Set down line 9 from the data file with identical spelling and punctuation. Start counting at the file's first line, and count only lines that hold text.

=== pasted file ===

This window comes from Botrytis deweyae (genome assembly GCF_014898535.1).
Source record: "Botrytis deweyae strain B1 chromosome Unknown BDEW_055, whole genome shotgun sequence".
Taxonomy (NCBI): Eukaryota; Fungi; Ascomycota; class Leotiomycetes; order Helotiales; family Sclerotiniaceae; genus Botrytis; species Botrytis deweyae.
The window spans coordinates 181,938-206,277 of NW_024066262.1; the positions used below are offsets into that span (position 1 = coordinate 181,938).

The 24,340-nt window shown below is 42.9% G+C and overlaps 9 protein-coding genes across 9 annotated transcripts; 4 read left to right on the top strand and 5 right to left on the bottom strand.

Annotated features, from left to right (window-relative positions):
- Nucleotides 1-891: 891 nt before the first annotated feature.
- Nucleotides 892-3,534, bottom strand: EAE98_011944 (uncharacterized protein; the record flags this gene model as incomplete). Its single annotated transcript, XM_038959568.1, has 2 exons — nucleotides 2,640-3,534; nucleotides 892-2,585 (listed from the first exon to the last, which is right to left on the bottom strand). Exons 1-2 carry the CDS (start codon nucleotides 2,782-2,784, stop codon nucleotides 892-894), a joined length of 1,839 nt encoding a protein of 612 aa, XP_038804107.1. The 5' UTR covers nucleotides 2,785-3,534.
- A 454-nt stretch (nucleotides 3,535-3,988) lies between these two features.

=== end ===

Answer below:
- A 454-nt stretch (nucleotides 3,535-3,988) lies between these two features.